This blog is part of a series, you can read Part 1 here.

When a person is deciding whether to fund, invest in, buy from, collaborate with, or join your company; they will have an instant intuitive hunch based on whether what they’re hearing agrees with the stories they believe in.

Our brains are extremely protective of the stories we already believe; quickly finding evidence to support them and dismissing evidence that challenges them. It does this because the stories we believe make us feel in control. To bring people with you on a journey of change, you have to tell them a story that works with the stories they already believe, to help them feel in control.

For entrepreneurs, looking to use story as a powerful tool for growth, this means knowing who your story is for and understanding the stories they already tell themselves.

From the moment we’re born, stories accustom people to think and act in certain ways. Effective storytelling brings people on a journey of change while making them feel in control. This is hard, because change, even a potentially positive change, causes discomfort. You can help people feel in control of the change described in your story, by aligning it with the stories they already tell themselves. Because of the way our brain stores and connects stories, people carry around story-networks that support each other. We think of these as ‘cultures of control’; because they affect our largely automatic, emotional, and unconscious decisions and behaviours.

Mapping out the cultures of control your audience already believes, so you can better align your story with them, can make the difference between your innovation being embraced or dismissed. 

Mapping out your audience’s ‘cultures of control’

It is useful to think of an audience’s cultures of control being made up of three levels – myths, narratives, and stories.

1. Myths

Myths are human-made beliefs (they are difficult to objectively prove) that are deeply embedded in society or a sector.

Capitalism, environmentalism, and consumerism are all examples of myths held by large numbers of people within society. Sector-specific myths might include ‘on-time and on-budget’ being the ultimate good, the idea of ‘the private sector being unscrupulous’, or that certain technologies ‘don’t work’.

These myths gain their power from collective belief and being constantly reinforced by narratives and stories. It’s hard to change a myth as it’s held up as a sacred truth (‘that’s just the way things work’), but if you understand them you can work with them.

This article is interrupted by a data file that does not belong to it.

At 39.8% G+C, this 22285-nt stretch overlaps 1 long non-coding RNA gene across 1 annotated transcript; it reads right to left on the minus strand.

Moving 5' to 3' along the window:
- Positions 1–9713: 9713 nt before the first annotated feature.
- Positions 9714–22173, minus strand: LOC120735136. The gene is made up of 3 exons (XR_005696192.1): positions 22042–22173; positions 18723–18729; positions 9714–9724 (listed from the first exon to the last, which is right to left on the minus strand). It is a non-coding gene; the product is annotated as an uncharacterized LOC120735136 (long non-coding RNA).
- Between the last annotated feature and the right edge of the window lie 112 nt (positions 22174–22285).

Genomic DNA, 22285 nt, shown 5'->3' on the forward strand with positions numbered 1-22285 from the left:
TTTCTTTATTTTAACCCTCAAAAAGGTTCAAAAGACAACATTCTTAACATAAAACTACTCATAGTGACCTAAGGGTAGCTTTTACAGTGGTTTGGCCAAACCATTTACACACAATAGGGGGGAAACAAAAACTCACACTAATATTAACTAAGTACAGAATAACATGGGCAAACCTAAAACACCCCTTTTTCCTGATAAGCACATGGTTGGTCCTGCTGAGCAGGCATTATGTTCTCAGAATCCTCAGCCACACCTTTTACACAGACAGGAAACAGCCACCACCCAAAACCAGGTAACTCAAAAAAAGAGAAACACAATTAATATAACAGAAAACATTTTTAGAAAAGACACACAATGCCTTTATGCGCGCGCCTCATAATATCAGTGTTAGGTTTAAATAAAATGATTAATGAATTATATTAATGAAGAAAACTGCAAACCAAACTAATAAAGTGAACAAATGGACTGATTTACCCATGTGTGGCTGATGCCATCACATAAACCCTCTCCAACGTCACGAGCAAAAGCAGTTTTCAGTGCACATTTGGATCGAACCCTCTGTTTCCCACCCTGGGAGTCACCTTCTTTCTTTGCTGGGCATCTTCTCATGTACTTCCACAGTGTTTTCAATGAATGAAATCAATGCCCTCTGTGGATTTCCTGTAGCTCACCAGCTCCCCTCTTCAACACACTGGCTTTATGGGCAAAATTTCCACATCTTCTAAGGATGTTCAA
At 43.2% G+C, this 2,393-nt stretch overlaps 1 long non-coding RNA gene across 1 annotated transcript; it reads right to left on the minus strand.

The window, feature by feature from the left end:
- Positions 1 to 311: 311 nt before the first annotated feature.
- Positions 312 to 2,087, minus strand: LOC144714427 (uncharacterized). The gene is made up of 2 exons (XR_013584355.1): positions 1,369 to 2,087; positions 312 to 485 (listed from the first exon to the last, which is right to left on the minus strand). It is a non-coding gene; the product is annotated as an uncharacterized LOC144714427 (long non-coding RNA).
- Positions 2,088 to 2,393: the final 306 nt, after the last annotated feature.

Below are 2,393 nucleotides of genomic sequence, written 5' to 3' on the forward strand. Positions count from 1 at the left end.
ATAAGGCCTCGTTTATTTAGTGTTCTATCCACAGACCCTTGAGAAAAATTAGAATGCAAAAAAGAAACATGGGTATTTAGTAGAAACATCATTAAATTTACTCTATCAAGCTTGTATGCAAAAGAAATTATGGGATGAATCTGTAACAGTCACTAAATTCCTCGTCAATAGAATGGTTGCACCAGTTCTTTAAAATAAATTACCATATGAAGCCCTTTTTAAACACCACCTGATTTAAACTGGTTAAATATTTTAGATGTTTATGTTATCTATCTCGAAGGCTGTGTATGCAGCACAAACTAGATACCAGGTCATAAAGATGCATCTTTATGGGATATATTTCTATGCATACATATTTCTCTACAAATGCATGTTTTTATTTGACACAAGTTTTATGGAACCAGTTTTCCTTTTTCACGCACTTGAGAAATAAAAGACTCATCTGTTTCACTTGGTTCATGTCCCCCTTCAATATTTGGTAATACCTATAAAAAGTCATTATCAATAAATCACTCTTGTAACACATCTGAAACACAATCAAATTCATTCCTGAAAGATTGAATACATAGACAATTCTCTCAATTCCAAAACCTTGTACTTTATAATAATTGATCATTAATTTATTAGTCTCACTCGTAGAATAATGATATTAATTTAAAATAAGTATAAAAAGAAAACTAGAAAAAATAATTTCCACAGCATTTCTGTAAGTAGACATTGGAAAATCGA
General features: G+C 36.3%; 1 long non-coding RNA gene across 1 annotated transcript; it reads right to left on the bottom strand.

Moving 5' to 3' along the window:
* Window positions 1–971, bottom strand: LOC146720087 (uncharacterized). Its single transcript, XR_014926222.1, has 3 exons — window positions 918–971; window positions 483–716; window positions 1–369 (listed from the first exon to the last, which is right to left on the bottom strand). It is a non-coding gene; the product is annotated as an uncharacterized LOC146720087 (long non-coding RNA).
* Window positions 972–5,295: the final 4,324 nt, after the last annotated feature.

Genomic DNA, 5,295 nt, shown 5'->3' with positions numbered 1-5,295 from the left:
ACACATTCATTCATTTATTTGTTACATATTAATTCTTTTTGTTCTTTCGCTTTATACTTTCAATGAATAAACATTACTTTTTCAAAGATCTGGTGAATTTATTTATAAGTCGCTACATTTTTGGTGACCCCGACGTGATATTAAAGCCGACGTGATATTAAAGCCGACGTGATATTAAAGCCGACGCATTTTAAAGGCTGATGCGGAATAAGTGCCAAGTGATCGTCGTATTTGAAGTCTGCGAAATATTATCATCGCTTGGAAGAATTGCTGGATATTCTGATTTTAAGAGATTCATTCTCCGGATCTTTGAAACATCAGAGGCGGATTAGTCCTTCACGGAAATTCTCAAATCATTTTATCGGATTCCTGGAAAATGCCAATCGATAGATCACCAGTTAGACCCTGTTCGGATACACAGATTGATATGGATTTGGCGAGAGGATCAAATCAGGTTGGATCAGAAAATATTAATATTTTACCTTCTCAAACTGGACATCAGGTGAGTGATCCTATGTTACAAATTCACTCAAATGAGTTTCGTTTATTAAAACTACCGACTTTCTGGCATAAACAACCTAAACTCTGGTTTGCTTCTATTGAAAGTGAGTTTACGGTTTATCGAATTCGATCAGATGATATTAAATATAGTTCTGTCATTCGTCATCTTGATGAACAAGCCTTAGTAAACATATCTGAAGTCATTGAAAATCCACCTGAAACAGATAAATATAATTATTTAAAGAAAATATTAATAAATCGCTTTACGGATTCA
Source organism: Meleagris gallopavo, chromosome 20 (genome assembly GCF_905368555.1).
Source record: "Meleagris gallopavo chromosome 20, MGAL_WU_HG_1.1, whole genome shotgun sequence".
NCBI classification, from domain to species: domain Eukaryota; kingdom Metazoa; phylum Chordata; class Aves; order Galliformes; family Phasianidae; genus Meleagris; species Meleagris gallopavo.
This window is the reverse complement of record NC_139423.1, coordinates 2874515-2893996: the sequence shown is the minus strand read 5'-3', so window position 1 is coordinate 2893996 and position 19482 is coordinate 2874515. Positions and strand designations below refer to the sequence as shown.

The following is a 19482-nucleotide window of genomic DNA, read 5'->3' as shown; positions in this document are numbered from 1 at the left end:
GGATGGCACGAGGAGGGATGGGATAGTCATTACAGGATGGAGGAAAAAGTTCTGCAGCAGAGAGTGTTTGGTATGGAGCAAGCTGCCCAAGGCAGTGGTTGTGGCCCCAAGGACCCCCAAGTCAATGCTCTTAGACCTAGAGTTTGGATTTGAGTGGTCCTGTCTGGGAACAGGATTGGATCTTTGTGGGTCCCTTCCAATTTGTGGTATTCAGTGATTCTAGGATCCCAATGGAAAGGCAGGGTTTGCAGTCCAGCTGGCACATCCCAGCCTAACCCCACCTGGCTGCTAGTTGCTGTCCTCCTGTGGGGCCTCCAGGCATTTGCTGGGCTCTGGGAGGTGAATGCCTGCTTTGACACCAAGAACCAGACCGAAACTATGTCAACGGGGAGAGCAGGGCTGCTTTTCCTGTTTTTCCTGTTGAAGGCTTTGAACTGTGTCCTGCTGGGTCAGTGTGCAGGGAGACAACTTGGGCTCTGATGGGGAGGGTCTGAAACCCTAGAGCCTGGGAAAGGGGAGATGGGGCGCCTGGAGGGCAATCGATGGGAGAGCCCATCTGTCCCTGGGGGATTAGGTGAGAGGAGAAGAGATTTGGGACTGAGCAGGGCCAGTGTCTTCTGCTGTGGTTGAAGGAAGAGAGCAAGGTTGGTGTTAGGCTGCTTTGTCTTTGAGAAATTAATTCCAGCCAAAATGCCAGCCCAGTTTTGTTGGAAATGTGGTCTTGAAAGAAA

Try to list the myths that your audience believes in. Make sure you map out the myths that they believe outside of work, as well as those that come from their sector. We worked with the CEO of one international restaurant chain, who was more influenced by her personal truth about plastics than the sector myths about plastics being ‘a necessary evil in the supply chain’.

2. Narratives

Narratives are the beliefsthat prop up a myth. Narratives also act as the unconscious moral to collections of stories people tell in society or a sector.

Narratives that support the myth of ‘the private sector being unscrupulous’ could include that ‘entrepreneurs don’t care about benefitting society’, that ‘they will mislead you to make a profit’ or that they are ‘unreliable partners to the public sector’. Narratives that support the myth that certain technologies ‘don’t work’ can include that ‘investor interest was a bubble that has burst’, ‘that it’s all hype’, that ‘the technology has failed to deliver on the hype’ or that ‘there is an inherent flaw in the technology’.

Narratives are easier to change than myths, but as they are supported by a large number of stories, it takes a large number of stories to change them.

For many entrepreneurs, the best approach is to find a narrative in the sector that you can easily align with – studies by cognitive psychologists shown that we feel more positive about things that feel familiar.

Think about the narratives relevant to the myths you’ve just listed for your target audience. Are there any that are becoming more mainstream (you don’t want to align with a narrative that is tired or on its way out), that it would be powerful for you to align with? For example, ‘the benefits of Open Innovation to cities’, ‘the ability of platforms to reduce costs by aggregating supply and demand’ or ‘large organisations becoming prosumers of energy’.

3. Stories

Stories are accounts of real people and events where change happens. Stories bring narratives to life, making them relatable and accessible; while narratives give stories deeper meaning.